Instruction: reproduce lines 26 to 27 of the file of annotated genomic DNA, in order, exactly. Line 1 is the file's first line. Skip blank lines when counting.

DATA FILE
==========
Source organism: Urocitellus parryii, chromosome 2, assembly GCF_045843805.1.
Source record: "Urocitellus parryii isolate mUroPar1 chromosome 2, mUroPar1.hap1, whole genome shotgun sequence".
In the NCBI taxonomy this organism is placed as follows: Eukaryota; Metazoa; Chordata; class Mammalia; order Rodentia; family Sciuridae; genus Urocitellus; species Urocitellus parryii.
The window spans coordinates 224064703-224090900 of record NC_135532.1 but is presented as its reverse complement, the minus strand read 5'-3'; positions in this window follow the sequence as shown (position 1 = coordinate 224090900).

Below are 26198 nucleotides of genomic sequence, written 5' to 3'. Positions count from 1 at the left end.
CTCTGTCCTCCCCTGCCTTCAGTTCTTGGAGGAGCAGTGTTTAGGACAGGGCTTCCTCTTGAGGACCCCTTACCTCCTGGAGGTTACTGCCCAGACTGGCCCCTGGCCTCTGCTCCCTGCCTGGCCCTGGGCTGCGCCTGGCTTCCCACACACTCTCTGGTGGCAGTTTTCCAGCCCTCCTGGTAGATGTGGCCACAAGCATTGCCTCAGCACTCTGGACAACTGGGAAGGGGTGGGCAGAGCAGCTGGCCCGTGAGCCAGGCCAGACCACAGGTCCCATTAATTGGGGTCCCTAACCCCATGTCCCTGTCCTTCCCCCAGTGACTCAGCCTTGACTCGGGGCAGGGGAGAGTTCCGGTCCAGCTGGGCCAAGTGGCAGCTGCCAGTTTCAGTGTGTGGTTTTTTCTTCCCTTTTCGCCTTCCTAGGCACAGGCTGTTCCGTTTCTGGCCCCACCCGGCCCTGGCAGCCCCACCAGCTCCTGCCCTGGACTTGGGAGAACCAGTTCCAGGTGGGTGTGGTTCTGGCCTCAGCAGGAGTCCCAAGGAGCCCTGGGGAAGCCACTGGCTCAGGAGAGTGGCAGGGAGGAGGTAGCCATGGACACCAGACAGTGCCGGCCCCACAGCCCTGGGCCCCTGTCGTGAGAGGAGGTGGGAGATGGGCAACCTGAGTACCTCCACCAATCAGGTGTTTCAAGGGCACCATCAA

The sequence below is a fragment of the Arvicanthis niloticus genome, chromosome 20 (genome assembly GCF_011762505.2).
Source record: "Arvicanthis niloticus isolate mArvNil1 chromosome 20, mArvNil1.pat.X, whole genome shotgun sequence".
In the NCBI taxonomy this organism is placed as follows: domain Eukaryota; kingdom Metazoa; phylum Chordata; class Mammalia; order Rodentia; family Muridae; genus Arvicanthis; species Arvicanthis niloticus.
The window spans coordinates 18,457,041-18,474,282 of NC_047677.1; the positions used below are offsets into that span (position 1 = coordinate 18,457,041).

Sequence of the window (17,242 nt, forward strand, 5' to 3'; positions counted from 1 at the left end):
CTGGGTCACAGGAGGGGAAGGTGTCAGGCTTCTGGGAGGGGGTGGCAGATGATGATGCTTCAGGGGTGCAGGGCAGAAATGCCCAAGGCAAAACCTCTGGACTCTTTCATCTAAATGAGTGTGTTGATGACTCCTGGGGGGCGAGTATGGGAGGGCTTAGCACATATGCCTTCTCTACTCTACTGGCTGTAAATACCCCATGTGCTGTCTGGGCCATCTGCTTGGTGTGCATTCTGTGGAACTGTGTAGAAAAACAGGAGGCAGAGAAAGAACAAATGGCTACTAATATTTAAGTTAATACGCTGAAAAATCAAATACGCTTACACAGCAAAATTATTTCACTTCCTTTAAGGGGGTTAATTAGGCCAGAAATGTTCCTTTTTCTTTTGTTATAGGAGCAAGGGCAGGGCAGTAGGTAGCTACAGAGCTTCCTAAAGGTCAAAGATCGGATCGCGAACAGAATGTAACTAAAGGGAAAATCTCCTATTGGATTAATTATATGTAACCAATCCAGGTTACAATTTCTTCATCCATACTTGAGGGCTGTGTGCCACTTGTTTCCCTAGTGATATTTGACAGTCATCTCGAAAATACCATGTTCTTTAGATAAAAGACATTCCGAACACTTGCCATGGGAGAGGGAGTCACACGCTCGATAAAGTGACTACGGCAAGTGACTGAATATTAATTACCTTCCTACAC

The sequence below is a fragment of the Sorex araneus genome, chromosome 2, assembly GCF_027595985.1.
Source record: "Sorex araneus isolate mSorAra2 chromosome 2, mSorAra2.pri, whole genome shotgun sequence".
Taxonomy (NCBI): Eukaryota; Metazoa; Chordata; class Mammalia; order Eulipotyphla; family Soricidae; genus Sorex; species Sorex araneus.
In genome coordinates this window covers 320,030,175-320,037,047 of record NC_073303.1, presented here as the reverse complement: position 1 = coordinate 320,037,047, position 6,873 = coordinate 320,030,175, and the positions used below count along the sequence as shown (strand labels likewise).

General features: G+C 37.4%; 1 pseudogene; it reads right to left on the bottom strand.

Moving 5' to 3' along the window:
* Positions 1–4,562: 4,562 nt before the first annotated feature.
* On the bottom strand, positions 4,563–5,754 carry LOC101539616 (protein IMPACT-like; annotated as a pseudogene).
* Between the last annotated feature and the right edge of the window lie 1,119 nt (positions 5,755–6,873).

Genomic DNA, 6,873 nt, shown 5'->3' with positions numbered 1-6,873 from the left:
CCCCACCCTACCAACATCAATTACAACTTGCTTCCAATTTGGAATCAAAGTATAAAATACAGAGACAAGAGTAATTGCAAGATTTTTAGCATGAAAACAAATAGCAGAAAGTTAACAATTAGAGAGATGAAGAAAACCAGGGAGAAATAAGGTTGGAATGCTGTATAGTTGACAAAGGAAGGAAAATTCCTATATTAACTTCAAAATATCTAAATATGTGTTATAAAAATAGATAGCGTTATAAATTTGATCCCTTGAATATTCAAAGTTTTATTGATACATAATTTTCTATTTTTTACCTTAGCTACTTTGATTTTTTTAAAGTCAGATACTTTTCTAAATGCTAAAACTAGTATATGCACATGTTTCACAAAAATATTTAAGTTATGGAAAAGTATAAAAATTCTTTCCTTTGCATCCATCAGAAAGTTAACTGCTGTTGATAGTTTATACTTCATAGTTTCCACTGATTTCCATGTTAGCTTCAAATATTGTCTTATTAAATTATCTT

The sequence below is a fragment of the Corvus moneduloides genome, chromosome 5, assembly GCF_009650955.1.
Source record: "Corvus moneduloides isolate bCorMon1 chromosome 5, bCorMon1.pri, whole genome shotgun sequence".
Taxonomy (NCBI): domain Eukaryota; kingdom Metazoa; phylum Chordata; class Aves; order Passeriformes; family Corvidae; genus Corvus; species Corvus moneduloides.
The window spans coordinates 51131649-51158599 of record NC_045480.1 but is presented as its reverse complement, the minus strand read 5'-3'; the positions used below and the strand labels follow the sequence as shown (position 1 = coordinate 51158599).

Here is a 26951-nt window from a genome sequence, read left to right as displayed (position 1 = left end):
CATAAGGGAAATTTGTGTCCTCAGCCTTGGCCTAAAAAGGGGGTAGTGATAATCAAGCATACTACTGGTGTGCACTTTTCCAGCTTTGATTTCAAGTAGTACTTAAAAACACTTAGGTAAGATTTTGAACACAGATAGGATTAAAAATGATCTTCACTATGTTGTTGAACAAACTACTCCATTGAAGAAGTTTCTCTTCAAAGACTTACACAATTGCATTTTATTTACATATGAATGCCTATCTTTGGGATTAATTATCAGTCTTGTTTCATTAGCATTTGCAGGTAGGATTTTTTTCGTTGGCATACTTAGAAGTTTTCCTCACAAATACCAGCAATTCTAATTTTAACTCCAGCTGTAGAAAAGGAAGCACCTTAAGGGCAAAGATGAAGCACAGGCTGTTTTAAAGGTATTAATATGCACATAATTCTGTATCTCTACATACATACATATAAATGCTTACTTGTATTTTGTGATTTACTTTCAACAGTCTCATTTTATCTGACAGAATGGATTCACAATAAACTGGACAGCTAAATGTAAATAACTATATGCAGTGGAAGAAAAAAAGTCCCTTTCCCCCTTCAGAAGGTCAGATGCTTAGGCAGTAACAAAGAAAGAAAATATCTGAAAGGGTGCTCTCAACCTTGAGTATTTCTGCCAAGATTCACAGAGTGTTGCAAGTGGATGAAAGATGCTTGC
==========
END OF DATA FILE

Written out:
Taxonomy (NCBI): domain Eukaryota; kingdom Metazoa; phylum Chordata; class Aves; order Passeriformes; family Corvidae; genus Corvus; species Corvus moneduloides.
The window spans coordinates 51131649-51158599 of record NC_045480.1 but is presented as its reverse complement, the minus strand read 5'-3'; the positions used below and the strand labels follow the sequence as shown (position 1 = coordinate 51158599).